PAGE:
What is arthritis?
Arthritis is a group of conditions that cause damage to one or more joints.
The most common type of arthritis is osteoarthritis, where there is gradual wear and tear of a joint.
Some other types of arthritis are associated with inflammation of the joints that can eventually lead to severe joint damage.
Arthritis eventually wears away the normal cartilage covering the surface of the joint and the bone underneath becomes damaged. This causes pain and stiffness in the joint, which can interfere with normal activities.
What are the benefits of surgery?
You should get less pain and be able to move your arm more easily.
Are there any alternatives to surgery?
Simple painkillers such as paracetamol and anti-inflammatory painkillers such as ibuprofen can help control the pain of arthritis.
A steroid injection into your shoulder joint can sometimes reduce pain and stiffness for several months.
All these measures become less effective if your arthritis gets worse and this is when your surgeon may recommend a shoulder replacement.
What does the operation involve?
Various anaesthetic techniques are possible.
The operation usually takes 1 to 2 hours.
Your surgeon will make a cut on the front of your shoulder and remove the damaged ball (head of the humerus). They will examine the socket which lies on your shoulder blade. They will replace the ball and sometimes also the socket. The new ball is made of metal and the socket is usually made of plastic.
Your shoulder replacement is fixed into the bone using a special coating or acrylic cement.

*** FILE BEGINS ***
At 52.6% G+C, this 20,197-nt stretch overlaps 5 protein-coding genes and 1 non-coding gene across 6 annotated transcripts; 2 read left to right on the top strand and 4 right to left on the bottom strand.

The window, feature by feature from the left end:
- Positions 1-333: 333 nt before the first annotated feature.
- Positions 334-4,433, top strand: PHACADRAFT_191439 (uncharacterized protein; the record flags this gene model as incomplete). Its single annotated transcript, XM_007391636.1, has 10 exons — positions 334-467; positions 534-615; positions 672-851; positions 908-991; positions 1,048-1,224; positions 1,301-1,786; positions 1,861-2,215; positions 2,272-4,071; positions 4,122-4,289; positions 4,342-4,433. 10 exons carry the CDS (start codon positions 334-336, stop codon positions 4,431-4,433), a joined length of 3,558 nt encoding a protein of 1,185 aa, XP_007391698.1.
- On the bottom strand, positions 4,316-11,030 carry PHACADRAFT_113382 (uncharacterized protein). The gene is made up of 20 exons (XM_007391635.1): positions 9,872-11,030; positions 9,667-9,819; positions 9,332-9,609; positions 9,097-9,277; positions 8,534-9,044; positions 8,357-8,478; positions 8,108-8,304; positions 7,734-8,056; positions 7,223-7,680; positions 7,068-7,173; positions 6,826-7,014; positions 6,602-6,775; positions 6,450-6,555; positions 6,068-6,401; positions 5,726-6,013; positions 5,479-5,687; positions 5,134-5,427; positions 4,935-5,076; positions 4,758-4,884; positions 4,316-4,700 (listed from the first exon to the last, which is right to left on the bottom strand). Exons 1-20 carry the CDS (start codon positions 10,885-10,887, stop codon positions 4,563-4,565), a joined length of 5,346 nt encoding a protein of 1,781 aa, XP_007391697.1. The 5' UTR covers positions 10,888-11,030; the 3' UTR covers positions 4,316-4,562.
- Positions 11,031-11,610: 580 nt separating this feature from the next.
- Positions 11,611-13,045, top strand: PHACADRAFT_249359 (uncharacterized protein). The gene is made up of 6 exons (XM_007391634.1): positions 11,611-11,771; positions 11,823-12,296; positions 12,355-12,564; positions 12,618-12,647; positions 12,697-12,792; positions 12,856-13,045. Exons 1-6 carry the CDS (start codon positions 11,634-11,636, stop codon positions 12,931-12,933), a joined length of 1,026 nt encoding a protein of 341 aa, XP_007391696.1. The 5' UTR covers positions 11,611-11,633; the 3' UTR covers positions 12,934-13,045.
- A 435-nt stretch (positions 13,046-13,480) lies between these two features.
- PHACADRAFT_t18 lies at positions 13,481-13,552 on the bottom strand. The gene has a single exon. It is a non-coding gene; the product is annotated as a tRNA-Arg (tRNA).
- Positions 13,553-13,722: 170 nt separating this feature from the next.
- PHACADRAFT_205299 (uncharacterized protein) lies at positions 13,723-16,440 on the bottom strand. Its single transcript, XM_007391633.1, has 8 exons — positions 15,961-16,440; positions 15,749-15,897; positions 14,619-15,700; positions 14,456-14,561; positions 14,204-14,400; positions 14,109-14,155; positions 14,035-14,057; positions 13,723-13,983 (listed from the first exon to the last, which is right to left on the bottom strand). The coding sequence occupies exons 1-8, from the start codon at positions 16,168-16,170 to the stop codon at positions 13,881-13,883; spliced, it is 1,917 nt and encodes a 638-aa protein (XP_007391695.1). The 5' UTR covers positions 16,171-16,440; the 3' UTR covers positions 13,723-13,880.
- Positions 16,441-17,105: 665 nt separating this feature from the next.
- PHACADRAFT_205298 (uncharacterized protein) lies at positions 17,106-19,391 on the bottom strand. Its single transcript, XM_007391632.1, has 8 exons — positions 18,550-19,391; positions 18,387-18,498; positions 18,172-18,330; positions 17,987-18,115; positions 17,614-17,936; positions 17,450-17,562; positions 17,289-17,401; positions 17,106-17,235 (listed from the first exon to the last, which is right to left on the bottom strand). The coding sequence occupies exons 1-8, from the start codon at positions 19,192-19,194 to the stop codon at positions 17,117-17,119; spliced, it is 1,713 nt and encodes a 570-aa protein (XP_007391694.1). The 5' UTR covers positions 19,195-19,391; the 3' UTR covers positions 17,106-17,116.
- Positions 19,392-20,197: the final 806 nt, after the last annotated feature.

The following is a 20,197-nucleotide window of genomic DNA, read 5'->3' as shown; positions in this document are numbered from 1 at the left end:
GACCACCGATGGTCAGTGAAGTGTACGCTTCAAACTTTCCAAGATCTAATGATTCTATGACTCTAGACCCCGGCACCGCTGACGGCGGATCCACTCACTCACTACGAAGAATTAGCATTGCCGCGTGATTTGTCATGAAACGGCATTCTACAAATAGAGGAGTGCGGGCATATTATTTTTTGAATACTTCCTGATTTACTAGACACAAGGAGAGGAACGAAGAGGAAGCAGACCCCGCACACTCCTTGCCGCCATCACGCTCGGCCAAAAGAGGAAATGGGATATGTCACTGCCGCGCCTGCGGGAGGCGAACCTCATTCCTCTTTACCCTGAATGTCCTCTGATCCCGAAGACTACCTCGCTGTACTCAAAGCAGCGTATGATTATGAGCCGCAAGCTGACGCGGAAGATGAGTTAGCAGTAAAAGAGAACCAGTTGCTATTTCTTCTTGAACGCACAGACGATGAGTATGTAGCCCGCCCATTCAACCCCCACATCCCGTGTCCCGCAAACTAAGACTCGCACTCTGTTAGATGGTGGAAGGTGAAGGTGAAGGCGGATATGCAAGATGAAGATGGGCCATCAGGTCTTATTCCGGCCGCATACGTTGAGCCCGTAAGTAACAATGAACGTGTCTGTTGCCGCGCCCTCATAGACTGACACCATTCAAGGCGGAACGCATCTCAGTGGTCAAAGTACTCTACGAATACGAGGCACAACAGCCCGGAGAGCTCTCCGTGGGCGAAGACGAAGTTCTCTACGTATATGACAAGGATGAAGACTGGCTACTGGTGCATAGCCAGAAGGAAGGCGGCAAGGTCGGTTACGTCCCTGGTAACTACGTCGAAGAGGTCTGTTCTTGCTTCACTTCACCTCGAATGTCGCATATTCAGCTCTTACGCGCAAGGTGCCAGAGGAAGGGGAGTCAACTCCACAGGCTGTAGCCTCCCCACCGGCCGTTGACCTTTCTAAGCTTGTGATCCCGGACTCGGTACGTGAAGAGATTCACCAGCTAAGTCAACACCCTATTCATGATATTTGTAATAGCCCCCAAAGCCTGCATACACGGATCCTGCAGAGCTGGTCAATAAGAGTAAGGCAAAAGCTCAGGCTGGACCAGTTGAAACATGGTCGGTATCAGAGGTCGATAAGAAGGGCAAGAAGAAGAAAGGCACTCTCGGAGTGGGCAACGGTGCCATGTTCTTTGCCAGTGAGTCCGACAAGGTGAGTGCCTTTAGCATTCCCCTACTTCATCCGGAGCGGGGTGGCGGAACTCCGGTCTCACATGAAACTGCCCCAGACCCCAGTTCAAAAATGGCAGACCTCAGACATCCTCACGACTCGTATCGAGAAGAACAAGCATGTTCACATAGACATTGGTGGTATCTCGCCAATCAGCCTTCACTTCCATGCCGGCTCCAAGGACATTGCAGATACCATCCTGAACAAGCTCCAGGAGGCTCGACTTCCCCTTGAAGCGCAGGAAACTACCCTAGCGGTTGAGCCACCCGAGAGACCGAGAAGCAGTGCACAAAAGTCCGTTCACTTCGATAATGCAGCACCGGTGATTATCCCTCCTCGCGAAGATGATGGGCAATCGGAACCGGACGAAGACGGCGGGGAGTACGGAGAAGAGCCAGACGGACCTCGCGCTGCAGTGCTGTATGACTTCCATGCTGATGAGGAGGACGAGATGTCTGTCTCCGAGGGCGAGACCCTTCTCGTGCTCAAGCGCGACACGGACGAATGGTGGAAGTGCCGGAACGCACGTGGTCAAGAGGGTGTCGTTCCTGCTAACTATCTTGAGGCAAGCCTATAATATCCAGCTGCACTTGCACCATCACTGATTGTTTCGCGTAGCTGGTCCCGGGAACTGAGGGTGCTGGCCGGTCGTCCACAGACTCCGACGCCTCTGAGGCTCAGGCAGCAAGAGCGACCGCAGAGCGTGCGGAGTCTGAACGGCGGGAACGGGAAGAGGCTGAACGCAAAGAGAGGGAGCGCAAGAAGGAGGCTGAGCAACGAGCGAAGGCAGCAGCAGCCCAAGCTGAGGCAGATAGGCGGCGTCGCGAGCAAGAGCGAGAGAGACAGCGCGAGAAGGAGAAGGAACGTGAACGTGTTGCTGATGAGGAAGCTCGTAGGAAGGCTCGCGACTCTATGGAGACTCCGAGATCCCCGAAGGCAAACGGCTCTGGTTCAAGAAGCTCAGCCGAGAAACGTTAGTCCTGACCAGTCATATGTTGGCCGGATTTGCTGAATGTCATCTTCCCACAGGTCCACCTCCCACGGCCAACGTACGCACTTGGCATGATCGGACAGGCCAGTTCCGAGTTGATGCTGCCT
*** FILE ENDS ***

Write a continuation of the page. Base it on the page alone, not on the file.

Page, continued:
How can I prepare myself for the operation?
If you smoke, stopping smoking now may reduce your risk of developing complications and will improve your long-term health.
Try to maintain a healthy weight. You have a higher risk of developing complications if you are overweight.
Regular exercise should help to prepare you for the operation, help you to recover and improve your long-term health. Before you start exercising, ask the healthcare team or your GP for advice.
Speak to the healthcare team about any vaccinations you might need to reduce your risk of serious illness while you recover. When you come into hospital, practise hand washing and wear a face covering when asked.
What complications can happen?
Some complications can be serious and can even cause death.
General complications of any operation
- infection of the surgical site (wound)
- allergic reaction to the equipment, materials or medication
- venous thromboembolism
- chest infection
- heart attack
Specific complications of this operation
- damage to nerves around your shoulder
- severe pain, stiffness and loss of use of your arm and hand
- rotator-cuff tears
- dislocation of your shoulder replacement
- stiff shoulder
- surgery to redo (revise) the shoulder replacement
Consequences of this procedure
- unsightly scarring of your skin
How soon will I recover?
You should be able to go home after 2 to 3 days.
You will need to keep your arm in a sling for up to 6 weeks to keep the tension away from your shoulder joint.
Regular exercise should help you to return to normal activities as soon as possible. Before you start exercising, ask the healthcare team or your GP for advice.
Most people make a good recovery, have less pain, and can move about better.
An artificial shoulder never feels quite the same as a normal shoulder and it is important to look after it in the long term.
A shoulder replacement can wear out with time.
Arthritis of your shoulder can cause severe pain, stiffness and disability. A shoulder replacement should reduce your pain and help you to move your shoulder more easily.IMPORTANT INFORMATION
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Last reviewed: September 2023